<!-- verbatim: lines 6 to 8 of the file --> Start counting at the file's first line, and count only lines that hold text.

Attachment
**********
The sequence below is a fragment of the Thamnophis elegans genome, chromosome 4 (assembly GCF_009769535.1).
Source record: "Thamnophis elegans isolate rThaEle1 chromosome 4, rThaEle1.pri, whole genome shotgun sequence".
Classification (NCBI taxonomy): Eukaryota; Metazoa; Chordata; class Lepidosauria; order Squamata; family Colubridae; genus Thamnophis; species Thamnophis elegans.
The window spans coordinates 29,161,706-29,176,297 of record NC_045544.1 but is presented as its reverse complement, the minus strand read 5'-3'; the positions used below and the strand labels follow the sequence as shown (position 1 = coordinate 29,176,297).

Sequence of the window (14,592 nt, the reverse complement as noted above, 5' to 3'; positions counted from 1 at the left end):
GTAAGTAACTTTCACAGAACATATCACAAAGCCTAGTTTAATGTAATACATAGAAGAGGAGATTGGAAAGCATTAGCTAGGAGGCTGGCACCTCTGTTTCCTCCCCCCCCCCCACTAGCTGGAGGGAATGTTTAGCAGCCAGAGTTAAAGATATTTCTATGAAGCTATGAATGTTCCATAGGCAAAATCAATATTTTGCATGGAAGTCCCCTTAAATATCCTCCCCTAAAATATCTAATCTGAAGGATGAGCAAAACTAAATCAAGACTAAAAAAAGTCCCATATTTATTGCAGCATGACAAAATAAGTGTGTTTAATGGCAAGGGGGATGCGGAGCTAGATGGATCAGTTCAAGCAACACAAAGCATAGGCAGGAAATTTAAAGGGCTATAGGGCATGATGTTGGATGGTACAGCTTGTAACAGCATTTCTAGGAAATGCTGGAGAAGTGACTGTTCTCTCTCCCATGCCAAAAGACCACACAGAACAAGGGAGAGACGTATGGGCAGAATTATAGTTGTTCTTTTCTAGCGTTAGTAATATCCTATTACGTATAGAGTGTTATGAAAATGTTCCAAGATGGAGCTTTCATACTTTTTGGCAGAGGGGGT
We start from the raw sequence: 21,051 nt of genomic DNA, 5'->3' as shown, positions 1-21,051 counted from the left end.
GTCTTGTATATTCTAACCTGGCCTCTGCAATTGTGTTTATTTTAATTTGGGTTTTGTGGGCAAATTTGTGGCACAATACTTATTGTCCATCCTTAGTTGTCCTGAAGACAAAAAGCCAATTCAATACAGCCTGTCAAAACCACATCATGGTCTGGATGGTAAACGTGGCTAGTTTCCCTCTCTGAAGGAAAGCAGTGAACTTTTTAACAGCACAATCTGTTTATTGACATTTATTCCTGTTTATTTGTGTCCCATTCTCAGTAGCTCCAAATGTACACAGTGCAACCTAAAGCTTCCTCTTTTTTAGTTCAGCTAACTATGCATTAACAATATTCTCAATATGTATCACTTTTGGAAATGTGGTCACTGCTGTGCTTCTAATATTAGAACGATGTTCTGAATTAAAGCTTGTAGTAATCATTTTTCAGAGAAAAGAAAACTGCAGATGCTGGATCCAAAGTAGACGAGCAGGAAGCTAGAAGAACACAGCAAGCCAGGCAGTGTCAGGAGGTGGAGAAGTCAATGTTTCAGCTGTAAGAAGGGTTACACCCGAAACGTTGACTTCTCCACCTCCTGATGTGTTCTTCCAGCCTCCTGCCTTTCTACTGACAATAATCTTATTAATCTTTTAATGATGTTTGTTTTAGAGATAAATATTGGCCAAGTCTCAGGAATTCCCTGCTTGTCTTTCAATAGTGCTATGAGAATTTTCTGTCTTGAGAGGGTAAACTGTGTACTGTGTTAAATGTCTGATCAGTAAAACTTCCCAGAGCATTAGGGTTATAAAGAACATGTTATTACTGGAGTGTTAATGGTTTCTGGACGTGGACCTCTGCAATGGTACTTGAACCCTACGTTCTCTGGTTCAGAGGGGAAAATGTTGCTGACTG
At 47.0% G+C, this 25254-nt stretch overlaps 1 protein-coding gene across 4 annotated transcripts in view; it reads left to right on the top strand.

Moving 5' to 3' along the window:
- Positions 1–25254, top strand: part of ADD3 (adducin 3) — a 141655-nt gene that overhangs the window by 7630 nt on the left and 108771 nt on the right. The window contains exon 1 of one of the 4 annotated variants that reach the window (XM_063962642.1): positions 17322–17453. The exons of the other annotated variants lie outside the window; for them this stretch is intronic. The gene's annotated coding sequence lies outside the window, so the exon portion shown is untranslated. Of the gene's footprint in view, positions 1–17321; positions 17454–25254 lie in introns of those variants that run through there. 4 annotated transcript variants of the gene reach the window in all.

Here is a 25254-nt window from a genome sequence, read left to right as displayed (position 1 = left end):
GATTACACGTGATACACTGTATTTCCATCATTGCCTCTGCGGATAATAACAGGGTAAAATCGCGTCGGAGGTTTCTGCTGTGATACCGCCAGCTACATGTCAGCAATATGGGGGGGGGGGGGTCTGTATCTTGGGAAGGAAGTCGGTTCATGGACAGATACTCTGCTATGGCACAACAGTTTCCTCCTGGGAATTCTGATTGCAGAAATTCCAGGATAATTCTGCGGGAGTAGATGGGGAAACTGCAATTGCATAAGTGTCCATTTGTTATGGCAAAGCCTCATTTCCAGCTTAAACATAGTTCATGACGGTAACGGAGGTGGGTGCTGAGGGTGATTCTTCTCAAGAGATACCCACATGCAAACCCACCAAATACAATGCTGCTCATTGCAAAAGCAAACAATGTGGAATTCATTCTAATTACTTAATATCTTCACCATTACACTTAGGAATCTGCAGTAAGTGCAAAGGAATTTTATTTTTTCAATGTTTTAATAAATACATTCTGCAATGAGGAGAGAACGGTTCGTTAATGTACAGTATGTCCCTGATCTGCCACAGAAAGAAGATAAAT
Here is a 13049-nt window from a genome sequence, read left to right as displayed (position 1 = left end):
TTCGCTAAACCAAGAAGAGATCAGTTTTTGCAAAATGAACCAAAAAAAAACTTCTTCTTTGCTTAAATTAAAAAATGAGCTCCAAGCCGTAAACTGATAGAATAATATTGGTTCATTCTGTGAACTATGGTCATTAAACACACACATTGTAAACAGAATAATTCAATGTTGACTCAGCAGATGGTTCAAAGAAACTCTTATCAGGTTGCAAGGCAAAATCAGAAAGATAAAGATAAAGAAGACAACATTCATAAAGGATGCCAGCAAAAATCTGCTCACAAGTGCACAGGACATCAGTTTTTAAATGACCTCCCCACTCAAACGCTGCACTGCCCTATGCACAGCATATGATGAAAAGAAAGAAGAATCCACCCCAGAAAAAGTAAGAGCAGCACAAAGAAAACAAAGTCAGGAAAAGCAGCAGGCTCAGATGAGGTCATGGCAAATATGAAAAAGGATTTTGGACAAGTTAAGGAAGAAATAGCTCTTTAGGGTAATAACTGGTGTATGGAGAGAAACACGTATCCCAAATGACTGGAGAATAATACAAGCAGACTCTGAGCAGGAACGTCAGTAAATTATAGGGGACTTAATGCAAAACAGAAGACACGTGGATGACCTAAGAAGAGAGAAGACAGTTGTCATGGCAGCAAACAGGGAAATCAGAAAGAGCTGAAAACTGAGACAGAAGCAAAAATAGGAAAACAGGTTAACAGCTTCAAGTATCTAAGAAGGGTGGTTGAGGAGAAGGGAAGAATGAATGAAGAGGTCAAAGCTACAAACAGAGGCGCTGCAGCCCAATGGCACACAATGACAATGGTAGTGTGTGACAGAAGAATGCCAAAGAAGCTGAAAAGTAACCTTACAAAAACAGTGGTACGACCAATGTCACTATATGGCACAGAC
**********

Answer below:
GTAAGTAACTTTCACAGAACATATCACAAAGCCTAGTTTAATGTAATACATAGAAGAGGAGATTGGAAAGCATTAGCTAGGAGGCTGGCACCTCTGTTTCCTCCCCCCCCCCCACTAGCTGGAGGGAATGTTTAGCAGCCAGAGTTAAAGATATTTCTATGAAGCTATGAATGTTCCATAGGCAAAATCAATATTTTGCATGGAAGTCCCCTTAAATATCCTCCCCTAAAATATCTAATCTGAAGGATGAGCAAAACTAAATCAAGACTAAAAAAAGTCCCATATTTATTGCAGCATGACAAAATAAGTGTGTTTAATGGCAAGGGGGATGCGGAGCTAGATGGATCAGTTCAAGCAACACAAAGCATAGGCAGGAAATTTAAAGGGCTATAGGGCATGATGTTGGATGGTACAGCTTGTAACAGCATTTCTAGGAAATGCTGGAGAAGTGACTGTTCTCTCTCCCATGCCAAAAGACCACACAGAACAAGGGAGAGACGTATGGGCAGAATTATAGTTGTTCTTTTCTAGCGTTAGTAATATCCTATTACGTATAGAGTGTTATGAAAATGTTCCAAGATGGAGCTTTCATACTTTTTGGCAGAGGGGGT
We start from the raw sequence: 21,051 nt of genomic DNA, 5'->3' as shown, positions 1-21,051 counted from the left end.
GTCTTGTATATTCTAACCTGGCCTCTGCAATTGTGTTTATTTTAATTTGGGTTTTGTGGGCAAATTTGTGGCACAATACTTATTGTCCATCCTTAGTTGTCCTGAAGACAAAAAGCCAATTCAATACAGCCTGTCAAAACCACATCATGGTCTGGATGGTAAACGTGGCTAGTTTCCCTCTCTGAAGGAAAGCAGTGAACTTTTTAACAGCACAATCTGTTTATTGACATTTATTCCTGTTTATTTGTGTCCCATTCTCAGTAGCTCCAAATGTACACAGTGCAACCTAAAGCTTCCTCTTTTTTAGTTCAGCTAACTATGCATTAACAATATTCTCAATATGTATCACTTTTGGAAATGTGGTCACTGCTGTGCTTCTAATATTAGAACGATGTTCTGAATTAAAGCTTGTAGTAATCATTTTTCAGAGAAAAGAAAACTGCAGATGCTGGATCCAAAGTAGACGAGCAGGAAGCTAGAAGAACACAGCAAGCCAGGCAGTGTCAGGAGGTGGAGAAGTCAATGTTTCAGCTGTAAGAAGGGTTACACCCGAAACGTTGACTTCTCCACCTCCTGATGTGTTCTTCCAGCCTCCTGCCTTTCTACTGACAATAATCTTATTAATCTTTTAATGATGTTTGTTTTAGAGATAAATATTGGCCAAGTCTCAGGAATTCCCTGCTTGTCTTTCAATAGTGCTATGAGAATTTTCTGTCTTGAGAGGGTAAACTGTGTACTGTGTTAAATGTCTGATCAGTAAAACTTCCCAGAGCATTAGGGTTATAAAGAACATGTTATTACTGGAGTGTTAATGGTTTCTGGACGTGGACCTCTGCAATGGTACTTGAACCCTACGTTCTCTGGTTCAGAGGGGAAAATGTTGCTGACTG